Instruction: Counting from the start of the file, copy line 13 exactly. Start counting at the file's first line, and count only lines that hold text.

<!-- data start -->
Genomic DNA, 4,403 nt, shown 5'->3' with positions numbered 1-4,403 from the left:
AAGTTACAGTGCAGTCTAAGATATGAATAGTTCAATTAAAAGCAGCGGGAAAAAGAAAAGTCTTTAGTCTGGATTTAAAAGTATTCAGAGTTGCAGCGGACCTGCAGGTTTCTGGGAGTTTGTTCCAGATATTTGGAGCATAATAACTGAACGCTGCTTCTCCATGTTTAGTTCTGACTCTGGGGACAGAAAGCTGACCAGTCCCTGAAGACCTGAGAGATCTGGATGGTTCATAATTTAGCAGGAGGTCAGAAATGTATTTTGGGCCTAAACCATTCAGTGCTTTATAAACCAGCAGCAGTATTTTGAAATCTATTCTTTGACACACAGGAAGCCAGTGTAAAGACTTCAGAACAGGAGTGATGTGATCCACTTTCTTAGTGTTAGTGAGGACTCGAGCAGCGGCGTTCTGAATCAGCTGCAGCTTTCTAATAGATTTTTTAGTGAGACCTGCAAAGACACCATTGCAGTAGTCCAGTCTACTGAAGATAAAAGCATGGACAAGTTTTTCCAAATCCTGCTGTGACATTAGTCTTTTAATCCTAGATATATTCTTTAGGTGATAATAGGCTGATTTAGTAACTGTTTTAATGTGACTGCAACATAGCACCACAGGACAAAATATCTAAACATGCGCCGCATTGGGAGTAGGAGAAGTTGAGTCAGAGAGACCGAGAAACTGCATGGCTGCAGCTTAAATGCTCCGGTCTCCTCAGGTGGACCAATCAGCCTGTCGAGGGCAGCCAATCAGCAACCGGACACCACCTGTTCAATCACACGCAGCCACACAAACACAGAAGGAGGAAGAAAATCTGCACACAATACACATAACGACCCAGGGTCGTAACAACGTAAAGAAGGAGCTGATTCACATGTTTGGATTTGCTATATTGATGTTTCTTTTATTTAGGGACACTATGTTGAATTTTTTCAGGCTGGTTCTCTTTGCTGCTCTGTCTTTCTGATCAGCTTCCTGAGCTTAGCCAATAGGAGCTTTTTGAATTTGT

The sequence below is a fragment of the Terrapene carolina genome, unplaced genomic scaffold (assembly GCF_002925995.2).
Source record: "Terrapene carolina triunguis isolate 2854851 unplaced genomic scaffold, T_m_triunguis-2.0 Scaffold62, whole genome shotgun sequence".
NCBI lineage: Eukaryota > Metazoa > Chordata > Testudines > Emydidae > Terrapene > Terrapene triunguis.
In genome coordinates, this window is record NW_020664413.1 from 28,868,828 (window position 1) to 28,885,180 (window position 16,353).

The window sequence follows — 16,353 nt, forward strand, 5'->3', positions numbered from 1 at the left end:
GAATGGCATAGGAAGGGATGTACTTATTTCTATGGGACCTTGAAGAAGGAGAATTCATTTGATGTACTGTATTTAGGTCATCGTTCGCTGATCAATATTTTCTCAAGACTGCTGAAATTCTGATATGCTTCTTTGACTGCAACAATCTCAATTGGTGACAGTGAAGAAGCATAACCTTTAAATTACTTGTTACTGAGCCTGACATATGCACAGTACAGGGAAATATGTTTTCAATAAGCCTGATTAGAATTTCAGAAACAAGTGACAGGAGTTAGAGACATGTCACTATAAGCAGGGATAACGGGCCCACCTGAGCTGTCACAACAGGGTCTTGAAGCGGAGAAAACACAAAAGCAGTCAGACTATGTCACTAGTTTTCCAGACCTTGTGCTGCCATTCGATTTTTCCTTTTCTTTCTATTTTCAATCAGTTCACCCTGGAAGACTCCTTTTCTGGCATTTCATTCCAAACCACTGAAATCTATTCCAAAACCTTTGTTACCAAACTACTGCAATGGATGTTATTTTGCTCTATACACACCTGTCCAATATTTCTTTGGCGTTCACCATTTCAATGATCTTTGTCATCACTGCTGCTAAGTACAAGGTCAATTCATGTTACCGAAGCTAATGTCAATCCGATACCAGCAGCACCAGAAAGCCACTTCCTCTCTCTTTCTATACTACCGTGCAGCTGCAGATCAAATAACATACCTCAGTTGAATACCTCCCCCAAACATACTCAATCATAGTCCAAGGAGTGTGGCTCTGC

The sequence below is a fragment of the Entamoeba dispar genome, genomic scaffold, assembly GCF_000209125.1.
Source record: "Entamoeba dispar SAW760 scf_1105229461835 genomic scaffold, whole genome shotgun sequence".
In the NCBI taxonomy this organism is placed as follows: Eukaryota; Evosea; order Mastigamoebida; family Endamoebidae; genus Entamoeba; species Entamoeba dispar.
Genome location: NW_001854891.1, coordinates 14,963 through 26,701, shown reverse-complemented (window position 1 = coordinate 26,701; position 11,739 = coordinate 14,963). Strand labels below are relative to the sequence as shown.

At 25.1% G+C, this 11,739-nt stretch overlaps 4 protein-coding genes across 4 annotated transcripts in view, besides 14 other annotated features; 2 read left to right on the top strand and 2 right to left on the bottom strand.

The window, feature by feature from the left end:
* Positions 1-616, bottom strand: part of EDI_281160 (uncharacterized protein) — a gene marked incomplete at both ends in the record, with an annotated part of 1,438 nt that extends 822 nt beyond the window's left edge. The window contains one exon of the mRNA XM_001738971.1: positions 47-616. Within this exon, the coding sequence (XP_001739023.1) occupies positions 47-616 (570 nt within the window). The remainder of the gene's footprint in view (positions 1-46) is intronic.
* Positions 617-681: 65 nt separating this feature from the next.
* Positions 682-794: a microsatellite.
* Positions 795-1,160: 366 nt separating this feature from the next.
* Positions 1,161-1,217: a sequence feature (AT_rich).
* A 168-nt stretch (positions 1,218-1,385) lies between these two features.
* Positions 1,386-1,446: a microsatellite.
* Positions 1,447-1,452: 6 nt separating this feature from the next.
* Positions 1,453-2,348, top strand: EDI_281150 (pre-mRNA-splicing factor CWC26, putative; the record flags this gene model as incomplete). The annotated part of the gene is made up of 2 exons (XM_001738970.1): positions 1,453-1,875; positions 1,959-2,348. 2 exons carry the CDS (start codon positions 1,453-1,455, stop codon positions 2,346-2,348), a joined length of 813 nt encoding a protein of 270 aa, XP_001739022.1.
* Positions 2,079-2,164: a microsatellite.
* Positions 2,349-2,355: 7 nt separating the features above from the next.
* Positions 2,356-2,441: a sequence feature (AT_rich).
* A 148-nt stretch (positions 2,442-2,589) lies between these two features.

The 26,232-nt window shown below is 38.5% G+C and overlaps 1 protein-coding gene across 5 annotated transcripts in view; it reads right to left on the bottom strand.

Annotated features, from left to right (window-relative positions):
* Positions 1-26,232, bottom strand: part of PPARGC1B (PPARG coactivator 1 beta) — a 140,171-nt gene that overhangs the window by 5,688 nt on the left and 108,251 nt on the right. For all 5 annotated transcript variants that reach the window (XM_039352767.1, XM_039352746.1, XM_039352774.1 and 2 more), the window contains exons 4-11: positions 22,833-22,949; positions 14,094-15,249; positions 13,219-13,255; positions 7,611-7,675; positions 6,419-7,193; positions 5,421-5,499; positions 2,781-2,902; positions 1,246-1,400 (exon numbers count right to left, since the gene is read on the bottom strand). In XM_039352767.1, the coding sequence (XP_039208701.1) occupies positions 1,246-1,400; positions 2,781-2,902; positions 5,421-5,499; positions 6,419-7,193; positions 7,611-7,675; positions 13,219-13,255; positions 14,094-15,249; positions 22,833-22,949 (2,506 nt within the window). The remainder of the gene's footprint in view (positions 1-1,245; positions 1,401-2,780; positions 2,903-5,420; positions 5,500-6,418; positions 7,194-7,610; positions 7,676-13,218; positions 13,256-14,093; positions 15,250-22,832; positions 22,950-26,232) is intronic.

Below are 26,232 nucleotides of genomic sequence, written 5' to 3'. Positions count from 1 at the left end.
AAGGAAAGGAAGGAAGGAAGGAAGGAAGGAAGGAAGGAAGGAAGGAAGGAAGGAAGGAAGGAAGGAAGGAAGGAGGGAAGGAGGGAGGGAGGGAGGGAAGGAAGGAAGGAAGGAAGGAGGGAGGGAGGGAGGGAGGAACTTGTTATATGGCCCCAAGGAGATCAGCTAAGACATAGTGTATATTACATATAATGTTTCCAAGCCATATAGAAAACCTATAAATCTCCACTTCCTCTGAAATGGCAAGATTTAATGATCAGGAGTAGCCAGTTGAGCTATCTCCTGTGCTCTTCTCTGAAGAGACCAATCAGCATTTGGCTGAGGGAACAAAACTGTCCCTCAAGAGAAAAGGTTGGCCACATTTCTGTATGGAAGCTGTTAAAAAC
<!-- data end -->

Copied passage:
At 25.1% G+C, this 11,739-nt stretch overlaps 4 protein-coding genes across 4 annotated transcripts in view, besides 14 other annotated features; 2 read left to right on the top strand and 2 right to left on the bottom strand.